An Overview of Subcellular Fractionation

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Deb Shechter
Jul 22, 2015
min read
An Overview of Subcellular Fractionation

Subcellular fractionation is the process separating the membrane-bound organelles within eukaryotic cells, which are found in the kingdoms Protista, Plantae, Fungi and Animalia. All eukaryotic cells share certain general features, including:

  • They all have a nucleus.
  • They are 10x larger than prokaryotic cells (which do not have an organized nucleus).
  • They are enclosed by a plasma membrane.  
  • Their cytoplasm is made of cytosol and ribosomes.
  • They have an internal cytoskeleton.
  • Their extra-cellular matrix is comprised of proteins and glycoproteins.
  • Locomotion is achieved through flagella or cilia.

Reasons for Subcellular Fractionation  

There are a couple of key reasons why life science researchers need to conduct subcellular fractionation. The first is to learn more about a protein’s function and where it resides. The second is to improve the results of immunoprecipitations (such as removing unwanted proteins).

Protocol Selection

Prior to subcellular fractionation, researchers must determine what aspect of the organelles within eukaryotic cells they wish to study, such as protein activity, organelle morphology, protein composition, and so on. There are several protocols available to assist researchers once they have determined their research goals.   

Subcellular Fractionation Protocol Steps

Generally, there are 4 subcellular fractionation protocol steps as follows:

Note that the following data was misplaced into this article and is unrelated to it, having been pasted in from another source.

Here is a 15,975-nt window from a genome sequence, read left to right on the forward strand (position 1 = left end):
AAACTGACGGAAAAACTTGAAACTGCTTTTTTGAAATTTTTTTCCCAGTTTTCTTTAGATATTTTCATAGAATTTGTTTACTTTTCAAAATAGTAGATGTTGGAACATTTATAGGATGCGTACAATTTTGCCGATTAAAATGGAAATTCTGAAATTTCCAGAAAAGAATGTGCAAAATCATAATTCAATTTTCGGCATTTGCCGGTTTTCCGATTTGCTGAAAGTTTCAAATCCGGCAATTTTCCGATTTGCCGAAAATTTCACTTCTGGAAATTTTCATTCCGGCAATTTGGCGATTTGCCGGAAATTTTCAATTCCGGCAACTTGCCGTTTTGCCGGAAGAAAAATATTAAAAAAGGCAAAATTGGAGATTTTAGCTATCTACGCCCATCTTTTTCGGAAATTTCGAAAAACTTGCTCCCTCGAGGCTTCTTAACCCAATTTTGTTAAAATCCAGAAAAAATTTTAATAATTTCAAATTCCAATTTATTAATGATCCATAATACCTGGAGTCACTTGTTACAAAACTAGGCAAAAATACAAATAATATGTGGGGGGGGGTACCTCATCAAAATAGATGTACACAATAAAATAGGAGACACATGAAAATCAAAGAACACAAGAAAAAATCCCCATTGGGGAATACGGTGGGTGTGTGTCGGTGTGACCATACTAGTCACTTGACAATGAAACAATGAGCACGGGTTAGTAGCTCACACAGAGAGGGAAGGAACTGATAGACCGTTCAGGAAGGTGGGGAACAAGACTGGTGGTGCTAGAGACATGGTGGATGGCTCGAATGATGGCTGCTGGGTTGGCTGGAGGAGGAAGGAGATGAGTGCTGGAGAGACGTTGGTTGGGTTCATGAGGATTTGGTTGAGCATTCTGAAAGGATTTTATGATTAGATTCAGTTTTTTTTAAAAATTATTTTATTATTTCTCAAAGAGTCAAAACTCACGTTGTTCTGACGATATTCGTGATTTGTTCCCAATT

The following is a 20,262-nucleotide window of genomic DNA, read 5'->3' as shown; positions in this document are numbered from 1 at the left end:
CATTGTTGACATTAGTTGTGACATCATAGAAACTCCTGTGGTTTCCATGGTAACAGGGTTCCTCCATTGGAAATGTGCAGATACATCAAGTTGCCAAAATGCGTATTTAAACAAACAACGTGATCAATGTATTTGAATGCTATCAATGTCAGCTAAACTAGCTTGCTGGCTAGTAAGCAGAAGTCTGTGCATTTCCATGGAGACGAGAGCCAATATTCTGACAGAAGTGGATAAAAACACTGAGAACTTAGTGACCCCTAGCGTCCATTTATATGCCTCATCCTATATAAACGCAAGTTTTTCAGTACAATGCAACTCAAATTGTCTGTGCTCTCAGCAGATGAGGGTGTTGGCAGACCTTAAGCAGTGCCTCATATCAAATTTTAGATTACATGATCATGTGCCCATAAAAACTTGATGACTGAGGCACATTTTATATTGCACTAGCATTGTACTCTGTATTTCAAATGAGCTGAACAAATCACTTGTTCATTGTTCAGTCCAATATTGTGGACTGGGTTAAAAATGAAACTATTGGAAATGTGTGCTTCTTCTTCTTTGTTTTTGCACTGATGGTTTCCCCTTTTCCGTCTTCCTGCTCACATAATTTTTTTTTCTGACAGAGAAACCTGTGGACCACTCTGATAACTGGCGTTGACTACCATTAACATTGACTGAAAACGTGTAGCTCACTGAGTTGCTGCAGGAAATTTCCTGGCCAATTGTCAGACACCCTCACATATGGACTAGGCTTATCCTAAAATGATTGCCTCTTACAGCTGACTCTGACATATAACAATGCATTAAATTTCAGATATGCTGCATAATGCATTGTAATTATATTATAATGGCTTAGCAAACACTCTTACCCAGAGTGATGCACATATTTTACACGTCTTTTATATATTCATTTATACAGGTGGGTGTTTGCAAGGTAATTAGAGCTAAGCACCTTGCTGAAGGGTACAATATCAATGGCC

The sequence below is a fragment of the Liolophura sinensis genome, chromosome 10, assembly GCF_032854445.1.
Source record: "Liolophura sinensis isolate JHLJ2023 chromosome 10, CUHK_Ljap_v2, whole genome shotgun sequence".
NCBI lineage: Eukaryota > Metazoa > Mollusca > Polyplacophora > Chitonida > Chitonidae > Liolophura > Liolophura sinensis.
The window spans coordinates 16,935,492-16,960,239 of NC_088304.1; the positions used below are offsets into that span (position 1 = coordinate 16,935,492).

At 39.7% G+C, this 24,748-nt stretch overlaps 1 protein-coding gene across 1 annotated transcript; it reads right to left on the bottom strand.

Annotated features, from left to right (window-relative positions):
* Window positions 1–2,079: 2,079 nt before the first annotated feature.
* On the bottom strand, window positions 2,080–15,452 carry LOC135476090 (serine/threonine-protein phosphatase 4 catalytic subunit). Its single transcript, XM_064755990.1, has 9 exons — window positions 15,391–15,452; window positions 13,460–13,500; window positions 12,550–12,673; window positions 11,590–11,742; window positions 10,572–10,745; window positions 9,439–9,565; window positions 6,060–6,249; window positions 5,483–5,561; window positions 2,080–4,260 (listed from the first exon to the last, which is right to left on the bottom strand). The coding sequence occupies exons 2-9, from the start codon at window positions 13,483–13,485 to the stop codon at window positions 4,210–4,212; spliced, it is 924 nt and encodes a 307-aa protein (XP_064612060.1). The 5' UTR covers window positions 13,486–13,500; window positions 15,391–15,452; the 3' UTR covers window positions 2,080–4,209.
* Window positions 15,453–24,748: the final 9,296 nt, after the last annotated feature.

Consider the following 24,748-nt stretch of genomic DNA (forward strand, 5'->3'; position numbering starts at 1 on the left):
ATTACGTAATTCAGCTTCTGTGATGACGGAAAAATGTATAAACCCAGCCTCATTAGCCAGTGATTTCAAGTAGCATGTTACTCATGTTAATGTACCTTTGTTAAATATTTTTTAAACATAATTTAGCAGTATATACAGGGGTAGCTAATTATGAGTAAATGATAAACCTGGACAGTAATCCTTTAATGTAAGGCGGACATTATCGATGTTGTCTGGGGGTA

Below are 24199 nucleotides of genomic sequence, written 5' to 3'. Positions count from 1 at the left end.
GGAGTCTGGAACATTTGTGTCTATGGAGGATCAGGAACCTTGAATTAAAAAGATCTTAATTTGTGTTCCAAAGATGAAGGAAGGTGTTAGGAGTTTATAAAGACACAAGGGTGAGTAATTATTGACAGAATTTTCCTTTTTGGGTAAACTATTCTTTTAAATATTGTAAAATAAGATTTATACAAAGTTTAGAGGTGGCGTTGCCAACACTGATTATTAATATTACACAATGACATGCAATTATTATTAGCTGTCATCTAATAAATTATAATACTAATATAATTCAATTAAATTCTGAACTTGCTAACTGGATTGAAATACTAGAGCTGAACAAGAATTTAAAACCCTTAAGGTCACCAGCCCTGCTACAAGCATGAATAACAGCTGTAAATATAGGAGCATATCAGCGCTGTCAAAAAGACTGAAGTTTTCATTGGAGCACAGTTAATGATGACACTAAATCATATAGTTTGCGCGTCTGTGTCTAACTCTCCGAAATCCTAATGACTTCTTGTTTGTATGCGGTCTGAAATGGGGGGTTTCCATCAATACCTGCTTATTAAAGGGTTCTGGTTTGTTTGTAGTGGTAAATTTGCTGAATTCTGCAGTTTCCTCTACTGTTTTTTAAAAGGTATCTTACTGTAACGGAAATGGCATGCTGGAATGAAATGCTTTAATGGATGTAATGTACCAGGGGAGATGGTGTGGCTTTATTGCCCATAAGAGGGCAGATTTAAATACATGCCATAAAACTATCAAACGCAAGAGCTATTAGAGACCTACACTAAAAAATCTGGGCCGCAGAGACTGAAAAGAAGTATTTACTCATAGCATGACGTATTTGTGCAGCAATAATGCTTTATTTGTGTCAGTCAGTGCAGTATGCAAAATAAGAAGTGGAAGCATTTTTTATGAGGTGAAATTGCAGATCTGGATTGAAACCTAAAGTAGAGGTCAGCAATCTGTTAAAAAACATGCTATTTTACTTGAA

• Step 1: Cell Lysis

The correct cell lysis method depends on a number of factors, including protein type, the organelle within the eukaryotic cells that researchers want to examine, and various downstream applications (e.g. protein purification, proteomics, X-ray crystallography, Western blotting, immunoprecipitation, etc.).

  • Step 2: Subcellular Fractionation

Next, researchers use centrifuging in a high viscosity media (such as sucrose, glycerol or Percoll) in order to achieve subcellular fractionation. A number of factors must be taken into consideration here to ensure that the process is efficient, cost-effective, and yields the best possible results.  

  • Step 3: Collect Fractions

Researchers then collect fractions by a process of gently pipetting through the high viscosity media.

  • Step 4: Assess Results

Lastly, researchers verify and assess their results by (for example) running fractions on a Western blot.

Pion's Proprietary Technology

Pion's proprietary technology is designed to utilize all available mechanical forces to help researchers break particles apart – unlike other technologies, which apply just one mechanical force to mix a product.  As a result, researchers can achieve the ideal process for producing the highest yield of viable lysed cells in the shortest amount of time, increasing manufacturing efficiency, and reducing costs!

Learn more about our groundbreaking, proprietary technology here.

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